MONDAY 16 JAN 2017 5:22 PM


Workplace diversity has come a long way since the white, male-dominated preserves of the 20th century and before. Gone are the days of bowler hats and umbrellas ruling Monday morning tube train carriages; commuter trains and cars now carry all ethnicities, genders, races and classes. Yet research recently published by social enterprise, Women Ahead, questions the effectiveness of internal networks developed specially to foster diversity in the boardroom, where the picture is not always so mixed.

The study, which looked at 31 global organisations employing more than 1.77m people worldwide in more than 150 countries and across 14 sectors, indicates such networks foster more relaxed environments. However it also revealed that many lack the funding and resources to reach their full potential.

Head of research at Women Ahead, Jane Booth says, “There is a view from some women and men that women’s networks are an unfair intervention that simply serves to highlight the gender gap – however, men are more often than not already surrounded by other men within an all-male, or virtually all-male, group.”

And, in the research conducted by Women Ahead, male and female workplace relationships show a major contrast. Men, in general, prefer to form larger and more superficial networks and a more comfortable in traditional boardroom environments. Women, on the other hand, are more likely to develop and sustain closer and more personal relationships.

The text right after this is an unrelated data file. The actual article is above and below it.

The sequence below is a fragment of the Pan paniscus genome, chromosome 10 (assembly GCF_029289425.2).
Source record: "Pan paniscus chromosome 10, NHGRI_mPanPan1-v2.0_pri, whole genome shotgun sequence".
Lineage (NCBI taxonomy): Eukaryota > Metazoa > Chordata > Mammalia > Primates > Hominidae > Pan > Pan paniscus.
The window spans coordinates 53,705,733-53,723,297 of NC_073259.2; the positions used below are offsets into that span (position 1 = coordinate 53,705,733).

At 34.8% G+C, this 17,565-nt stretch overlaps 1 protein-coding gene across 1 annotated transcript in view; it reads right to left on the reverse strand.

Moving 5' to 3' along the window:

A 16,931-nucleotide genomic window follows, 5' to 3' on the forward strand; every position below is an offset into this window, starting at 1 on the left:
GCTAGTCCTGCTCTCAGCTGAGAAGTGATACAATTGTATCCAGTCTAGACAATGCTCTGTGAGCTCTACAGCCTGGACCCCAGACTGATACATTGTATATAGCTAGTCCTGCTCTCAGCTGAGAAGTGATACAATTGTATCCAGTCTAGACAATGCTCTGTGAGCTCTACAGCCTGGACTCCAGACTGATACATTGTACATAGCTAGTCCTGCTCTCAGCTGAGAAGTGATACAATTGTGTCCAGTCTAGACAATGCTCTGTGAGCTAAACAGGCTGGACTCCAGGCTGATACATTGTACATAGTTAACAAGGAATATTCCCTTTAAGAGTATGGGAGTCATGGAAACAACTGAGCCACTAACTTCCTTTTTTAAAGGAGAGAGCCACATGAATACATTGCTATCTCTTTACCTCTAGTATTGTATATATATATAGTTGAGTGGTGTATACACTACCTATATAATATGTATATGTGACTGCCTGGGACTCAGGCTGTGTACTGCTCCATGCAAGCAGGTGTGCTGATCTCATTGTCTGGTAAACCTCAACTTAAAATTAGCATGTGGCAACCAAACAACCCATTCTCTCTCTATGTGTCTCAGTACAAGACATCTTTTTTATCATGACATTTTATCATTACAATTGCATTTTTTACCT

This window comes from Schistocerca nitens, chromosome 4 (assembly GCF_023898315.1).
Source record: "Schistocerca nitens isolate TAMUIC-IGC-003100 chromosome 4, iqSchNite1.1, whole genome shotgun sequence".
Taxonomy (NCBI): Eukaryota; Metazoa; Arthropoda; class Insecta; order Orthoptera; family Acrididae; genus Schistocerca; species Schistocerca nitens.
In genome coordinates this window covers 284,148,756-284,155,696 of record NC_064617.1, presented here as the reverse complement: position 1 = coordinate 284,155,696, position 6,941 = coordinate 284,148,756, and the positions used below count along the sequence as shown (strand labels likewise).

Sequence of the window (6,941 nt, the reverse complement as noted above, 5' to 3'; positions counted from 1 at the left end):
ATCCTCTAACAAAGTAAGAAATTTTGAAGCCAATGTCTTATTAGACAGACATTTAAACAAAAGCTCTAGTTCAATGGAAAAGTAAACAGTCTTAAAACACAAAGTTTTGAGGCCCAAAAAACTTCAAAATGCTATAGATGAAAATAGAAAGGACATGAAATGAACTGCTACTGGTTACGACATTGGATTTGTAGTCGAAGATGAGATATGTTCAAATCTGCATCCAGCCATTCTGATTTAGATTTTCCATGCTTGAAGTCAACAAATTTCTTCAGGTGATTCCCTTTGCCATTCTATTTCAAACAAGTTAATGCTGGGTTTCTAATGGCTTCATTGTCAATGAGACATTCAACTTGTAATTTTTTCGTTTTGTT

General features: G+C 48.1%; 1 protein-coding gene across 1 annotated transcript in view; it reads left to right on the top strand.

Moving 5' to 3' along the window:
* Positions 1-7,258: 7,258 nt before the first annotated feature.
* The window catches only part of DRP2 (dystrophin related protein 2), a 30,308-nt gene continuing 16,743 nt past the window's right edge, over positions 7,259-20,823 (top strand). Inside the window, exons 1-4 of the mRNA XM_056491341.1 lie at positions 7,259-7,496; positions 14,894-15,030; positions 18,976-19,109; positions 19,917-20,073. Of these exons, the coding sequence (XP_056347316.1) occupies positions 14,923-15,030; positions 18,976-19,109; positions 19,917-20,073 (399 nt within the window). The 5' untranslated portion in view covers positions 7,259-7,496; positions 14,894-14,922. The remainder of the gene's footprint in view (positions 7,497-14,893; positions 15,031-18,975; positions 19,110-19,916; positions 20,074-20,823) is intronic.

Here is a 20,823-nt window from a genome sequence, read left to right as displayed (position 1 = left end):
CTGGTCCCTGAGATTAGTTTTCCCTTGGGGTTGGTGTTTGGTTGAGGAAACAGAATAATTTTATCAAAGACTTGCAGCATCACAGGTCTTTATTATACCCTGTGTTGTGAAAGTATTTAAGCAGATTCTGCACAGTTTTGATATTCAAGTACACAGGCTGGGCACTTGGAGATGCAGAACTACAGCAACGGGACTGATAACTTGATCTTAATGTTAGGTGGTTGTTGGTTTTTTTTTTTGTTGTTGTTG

Women Ahead argue that networking events, and the language used in such environments, needs developing to reflect this preference. For example, findings suggest how the word 'balance' might be further used, in an effort to achieve gender parity.

Booth says, “Our research reveals that women have a strong unease and dislike for ‘networking’ and are frequently fearful at the thought of walking into a room of people who they don’t know, and feeling there is an expectation to ‘go forth and connect’. So while there is clearly a recognition that women and other minority groups need something different from the current norm, the opportunities provided are still often based on the traditional networking format.”

The research also suggests that belonging to a homogenous network is beneficial for a woman’s personal and professional development. Booth continues, “Women’s networks are necessary to provide a space for women, who are in a minority at work, to have a voice.”

Yet Women Ahead's findings also recognise that, as workplaces develop away from their traditional state, women’s networks may become obsolete. The pressure women currently face may therefore become more relevant for both genders. Some women posited that such measures in fact pigeonhole women, with no attempts made to strike a balance.

“As networks grow and mature, there is recognition of the increasing need for these issues to become more mainstream and for gender parity not just to be seen as a ‘women’s issue’,” says Booth.

CEO of Women Ahead, Liz Dimmock, says, “Among those interviewed, networking was cited as the most feared developmental challenge for an aspiring leader and yet networks were not addressing this learning issue. We suggest that the goals of networking should move more towards making three quality connections that you will follow up after an event, rather than many that you will not. This way of working is likely to suit women – and many men – better.”